Inflation pushes some workers to new jobs — and some regrets

For some, the ‘Great Resignation’ has become the Great Regret. A new survey shows one in four workers who recently quit now regret their decisions, but most still believe they can make more money by switching jobs.

laid off worker layoff resignation leaving job
Lee Charlie / Shutterstock

Despite an extremely low unemployment rate in first half of 2022, job seekers are bracing for conditions to worsen in light of growing concerns about inflation, gas prices, and a potential recession, according to a new survey by job search platform Joblist.

The survey showed 80% of those seeking jobs expect the US to enter a recession in the next year and 49% anticipate that the job market will get worse over the next six months. As a result, 60% of job seekers feel more urgency to find a job now before market conditions change.

Notably, one in four (26%) who quit their previous job during the Great Resignation now say they regret the decision, and 42% say their new job has not lived up to their expectations.

payscale great resignation graphic Joblist

As regret sets in, 17% of respondents indicated they would go back to their old job and another 24% said they’re at least open to returning. And 23% indicated their former employer has reached out to them about coming back, according the Q2 US Job Market Report from Joblist. (The company conducted five surveys in April, May, and June involving 15,158 US respondents.)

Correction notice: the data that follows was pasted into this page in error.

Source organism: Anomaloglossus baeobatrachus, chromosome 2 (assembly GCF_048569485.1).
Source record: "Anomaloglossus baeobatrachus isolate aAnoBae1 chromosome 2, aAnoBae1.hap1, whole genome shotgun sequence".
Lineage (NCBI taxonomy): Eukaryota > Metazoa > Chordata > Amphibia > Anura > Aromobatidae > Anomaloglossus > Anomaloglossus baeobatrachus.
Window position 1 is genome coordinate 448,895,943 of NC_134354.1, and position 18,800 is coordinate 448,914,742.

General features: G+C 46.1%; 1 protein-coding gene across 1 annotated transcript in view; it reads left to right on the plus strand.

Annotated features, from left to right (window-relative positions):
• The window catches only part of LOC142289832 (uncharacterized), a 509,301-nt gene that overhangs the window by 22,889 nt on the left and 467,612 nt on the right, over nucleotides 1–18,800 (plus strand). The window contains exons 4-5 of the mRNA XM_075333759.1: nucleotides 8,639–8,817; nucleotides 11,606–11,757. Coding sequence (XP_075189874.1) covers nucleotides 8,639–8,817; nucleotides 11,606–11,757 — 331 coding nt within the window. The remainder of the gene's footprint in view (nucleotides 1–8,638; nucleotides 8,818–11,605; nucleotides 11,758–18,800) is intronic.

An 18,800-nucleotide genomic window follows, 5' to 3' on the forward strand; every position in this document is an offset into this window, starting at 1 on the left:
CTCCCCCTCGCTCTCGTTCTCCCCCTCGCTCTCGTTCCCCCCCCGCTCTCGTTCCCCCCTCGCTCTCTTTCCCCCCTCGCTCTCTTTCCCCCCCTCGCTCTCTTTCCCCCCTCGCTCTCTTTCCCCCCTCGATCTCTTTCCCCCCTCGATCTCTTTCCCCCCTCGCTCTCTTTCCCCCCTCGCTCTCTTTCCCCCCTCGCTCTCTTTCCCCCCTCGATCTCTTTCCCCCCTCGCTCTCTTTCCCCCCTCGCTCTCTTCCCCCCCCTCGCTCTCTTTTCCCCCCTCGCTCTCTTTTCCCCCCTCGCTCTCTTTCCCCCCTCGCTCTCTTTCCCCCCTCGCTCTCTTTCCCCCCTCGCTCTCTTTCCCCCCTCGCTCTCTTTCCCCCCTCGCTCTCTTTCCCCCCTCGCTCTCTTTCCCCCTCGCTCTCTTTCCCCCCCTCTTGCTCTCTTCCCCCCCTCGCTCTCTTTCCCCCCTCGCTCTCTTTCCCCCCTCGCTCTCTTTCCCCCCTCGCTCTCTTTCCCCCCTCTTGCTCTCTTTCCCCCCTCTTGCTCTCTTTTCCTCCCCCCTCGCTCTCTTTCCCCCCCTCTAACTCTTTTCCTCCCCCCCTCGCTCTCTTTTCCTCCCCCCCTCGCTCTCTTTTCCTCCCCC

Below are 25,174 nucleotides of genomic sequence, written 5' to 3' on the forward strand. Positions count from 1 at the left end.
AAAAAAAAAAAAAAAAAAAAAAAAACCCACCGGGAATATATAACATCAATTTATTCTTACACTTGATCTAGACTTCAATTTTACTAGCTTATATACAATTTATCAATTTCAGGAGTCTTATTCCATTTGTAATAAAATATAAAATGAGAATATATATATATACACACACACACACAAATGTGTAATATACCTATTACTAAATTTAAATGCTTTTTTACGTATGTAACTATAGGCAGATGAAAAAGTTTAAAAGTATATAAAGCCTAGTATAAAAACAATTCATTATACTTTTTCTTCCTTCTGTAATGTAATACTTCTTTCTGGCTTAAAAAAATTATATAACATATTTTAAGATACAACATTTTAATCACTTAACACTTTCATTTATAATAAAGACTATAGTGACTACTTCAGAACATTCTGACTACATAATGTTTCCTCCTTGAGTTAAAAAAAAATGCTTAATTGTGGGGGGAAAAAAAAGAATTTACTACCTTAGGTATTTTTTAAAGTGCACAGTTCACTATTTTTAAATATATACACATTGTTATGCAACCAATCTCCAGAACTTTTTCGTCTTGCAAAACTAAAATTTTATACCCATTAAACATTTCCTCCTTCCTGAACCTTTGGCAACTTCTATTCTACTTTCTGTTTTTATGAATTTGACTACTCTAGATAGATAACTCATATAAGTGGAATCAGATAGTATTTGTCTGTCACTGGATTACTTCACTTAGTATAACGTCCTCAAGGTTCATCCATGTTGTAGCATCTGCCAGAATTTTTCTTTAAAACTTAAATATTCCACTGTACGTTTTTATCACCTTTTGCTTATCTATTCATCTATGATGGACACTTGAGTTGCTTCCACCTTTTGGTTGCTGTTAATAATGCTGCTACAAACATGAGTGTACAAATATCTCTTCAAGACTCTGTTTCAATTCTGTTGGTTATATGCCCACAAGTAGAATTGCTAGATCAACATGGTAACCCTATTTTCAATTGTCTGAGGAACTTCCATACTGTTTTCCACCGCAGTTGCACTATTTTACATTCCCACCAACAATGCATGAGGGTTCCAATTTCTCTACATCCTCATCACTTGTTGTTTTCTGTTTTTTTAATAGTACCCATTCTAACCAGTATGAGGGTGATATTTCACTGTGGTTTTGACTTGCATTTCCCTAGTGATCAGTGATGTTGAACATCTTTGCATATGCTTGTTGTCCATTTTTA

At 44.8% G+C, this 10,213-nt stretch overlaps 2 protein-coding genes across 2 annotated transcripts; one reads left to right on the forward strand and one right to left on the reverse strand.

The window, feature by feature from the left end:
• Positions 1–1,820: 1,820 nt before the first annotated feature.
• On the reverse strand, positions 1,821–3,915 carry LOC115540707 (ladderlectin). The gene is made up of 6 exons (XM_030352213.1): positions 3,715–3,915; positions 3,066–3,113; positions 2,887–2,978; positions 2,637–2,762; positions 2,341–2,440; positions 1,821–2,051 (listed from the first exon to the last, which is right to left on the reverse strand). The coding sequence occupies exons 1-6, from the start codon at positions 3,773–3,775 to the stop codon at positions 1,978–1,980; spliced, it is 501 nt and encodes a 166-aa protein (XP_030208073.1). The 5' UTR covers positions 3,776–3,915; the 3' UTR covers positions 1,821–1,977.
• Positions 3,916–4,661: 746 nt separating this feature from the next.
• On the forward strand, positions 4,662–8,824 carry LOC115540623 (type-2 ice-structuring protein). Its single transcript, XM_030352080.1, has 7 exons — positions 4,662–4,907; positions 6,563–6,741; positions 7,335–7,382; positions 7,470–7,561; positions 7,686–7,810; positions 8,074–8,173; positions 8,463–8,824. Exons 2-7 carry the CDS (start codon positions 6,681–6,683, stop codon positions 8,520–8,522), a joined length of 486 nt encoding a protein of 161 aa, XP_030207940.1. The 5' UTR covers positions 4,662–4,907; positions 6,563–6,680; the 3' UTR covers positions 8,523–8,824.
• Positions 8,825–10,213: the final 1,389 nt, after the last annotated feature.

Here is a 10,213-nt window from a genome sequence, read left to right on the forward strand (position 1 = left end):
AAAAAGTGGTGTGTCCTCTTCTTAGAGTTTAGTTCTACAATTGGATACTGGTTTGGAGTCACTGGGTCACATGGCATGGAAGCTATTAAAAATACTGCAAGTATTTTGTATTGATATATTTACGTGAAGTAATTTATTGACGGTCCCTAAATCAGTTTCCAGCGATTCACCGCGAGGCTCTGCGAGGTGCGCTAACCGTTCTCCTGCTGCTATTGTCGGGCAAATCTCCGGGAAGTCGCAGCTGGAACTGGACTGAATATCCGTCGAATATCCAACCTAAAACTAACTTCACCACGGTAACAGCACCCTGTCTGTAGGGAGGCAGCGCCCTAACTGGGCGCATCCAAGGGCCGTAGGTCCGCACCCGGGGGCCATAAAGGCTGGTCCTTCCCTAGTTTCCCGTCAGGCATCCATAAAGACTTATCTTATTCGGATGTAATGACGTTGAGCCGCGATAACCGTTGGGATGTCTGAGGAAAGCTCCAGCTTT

Even so, 78% of job seekers surveyed by the company still believe they can make more money by switching organizations.

“Do some people regret changing jobs? Of course they do. Buyer's remorse is a fact,” said Lisa Rowan, a vice president for human resources software and services research at IDC. “[But] I think the cases mentioned [in Joblist’s survey] are being a bit overblown.”

Retaining tech talent and attracting new employees remains a top concern among upper management, according to Rowan. She compared IDC’s HR Decision-Maker Survey from 2021 and this year's recently completed survey and found little difference between the two in terms of talent attraction.

“In my view, the Great Resignation is still occurring," she said. "To put on my fortuneteller’s glasses, I think the resignations may begin to slow down later this year, but they have not yet. As inflation continues to rise unabated, some businesses will suffer and perhaps start curtailing hiring. That will bring about a slowdown in job changing.”

The number of workers quitting over the past year has remained relatively steady at more than four million each month, according to the US Bureau of Labor Statistics.

bls workers quitting per month chart US Bureau of Labor Statistics/Foundry

The number of US workers quitting their jobs has remained over 4 million per month for the past year.

Mathew Merker, a research manager for Talent Acquisition and Strategy at IDC, agreed with Rowan, saying the Great Resignation is ongoing. Inflation may force organizations to pull back on hiring, Merker said, but it is also causing more workers to consider alternatives with higher pay options if corporate salaries are not keeping pace.

“The grass not always being greener is pretty common and not something new to the Great Resignation, maybe it’s just amplified slightly by the volume of moves,” Merker said.

Concerns about recession are real, however, Merker said. “...That may mean those resigning may not do so until they have somewhere else to go. But that doesn’t mean they won’t go if there’s a better [quality of life] or increased salary,” he said.